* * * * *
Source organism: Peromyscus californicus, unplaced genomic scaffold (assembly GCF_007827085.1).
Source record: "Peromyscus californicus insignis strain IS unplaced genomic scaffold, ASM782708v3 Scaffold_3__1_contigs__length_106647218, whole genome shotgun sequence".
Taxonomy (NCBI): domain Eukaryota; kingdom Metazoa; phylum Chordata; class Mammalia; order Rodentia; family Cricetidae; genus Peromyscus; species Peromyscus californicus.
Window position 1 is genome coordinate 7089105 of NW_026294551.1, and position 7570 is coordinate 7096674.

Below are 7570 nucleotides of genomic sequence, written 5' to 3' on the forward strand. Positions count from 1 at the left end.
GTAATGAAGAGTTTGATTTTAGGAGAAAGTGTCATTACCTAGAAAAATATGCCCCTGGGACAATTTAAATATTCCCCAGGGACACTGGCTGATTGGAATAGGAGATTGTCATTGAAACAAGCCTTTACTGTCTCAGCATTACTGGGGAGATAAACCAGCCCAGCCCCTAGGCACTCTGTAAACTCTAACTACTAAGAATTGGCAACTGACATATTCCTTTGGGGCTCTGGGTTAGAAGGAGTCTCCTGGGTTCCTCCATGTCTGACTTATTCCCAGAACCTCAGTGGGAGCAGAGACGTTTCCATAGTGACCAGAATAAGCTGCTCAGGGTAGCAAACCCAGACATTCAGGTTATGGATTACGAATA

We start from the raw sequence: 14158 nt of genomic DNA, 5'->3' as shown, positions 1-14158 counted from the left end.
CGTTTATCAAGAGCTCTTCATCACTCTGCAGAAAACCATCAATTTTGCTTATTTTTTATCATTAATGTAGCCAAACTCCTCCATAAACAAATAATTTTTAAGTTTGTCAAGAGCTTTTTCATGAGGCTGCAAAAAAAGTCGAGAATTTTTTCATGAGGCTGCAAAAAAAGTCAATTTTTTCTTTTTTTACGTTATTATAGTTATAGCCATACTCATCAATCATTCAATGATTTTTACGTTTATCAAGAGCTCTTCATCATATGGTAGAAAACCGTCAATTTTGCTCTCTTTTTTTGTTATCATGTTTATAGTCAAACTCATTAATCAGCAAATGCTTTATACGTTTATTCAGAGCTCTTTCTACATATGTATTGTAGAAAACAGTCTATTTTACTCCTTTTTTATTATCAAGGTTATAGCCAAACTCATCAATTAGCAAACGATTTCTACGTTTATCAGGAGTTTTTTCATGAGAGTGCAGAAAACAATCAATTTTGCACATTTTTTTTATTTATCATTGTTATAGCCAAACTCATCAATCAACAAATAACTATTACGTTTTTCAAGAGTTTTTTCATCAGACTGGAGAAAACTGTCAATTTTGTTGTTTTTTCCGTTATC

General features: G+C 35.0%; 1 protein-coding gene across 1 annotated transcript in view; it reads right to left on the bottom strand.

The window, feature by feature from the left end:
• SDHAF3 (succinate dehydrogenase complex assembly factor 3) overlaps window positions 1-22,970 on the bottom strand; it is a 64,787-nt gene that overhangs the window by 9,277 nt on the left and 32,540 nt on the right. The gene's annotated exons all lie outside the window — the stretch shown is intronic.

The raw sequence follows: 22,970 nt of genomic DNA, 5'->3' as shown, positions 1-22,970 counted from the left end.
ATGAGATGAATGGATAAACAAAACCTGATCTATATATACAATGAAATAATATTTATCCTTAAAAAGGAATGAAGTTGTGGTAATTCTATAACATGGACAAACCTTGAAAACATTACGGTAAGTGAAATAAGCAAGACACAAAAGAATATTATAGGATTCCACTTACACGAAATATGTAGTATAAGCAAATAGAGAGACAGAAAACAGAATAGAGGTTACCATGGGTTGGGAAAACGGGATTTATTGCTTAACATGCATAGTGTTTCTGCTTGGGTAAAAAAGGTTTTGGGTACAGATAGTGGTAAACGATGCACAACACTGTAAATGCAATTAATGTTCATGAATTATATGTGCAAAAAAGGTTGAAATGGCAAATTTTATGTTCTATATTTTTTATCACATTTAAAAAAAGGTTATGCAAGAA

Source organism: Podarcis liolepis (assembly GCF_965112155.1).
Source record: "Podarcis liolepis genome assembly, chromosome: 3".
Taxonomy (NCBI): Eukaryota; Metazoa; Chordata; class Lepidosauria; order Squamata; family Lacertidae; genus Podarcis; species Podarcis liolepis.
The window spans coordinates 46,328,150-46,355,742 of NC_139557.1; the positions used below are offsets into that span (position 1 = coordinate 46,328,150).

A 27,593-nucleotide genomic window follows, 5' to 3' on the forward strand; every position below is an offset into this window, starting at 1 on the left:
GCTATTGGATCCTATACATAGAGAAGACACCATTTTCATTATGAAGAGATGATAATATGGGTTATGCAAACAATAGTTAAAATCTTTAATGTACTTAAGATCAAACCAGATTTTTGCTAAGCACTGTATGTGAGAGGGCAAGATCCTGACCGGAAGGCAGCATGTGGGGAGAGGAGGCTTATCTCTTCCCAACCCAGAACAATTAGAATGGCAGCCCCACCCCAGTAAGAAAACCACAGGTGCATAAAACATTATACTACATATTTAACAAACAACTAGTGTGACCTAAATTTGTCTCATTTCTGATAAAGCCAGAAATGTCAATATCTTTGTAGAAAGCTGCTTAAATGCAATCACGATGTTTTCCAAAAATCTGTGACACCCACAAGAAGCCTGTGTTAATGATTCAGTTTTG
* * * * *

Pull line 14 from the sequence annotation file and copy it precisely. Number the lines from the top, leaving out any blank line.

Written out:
Source organism: Podarcis liolepis (assembly GCF_965112155.1).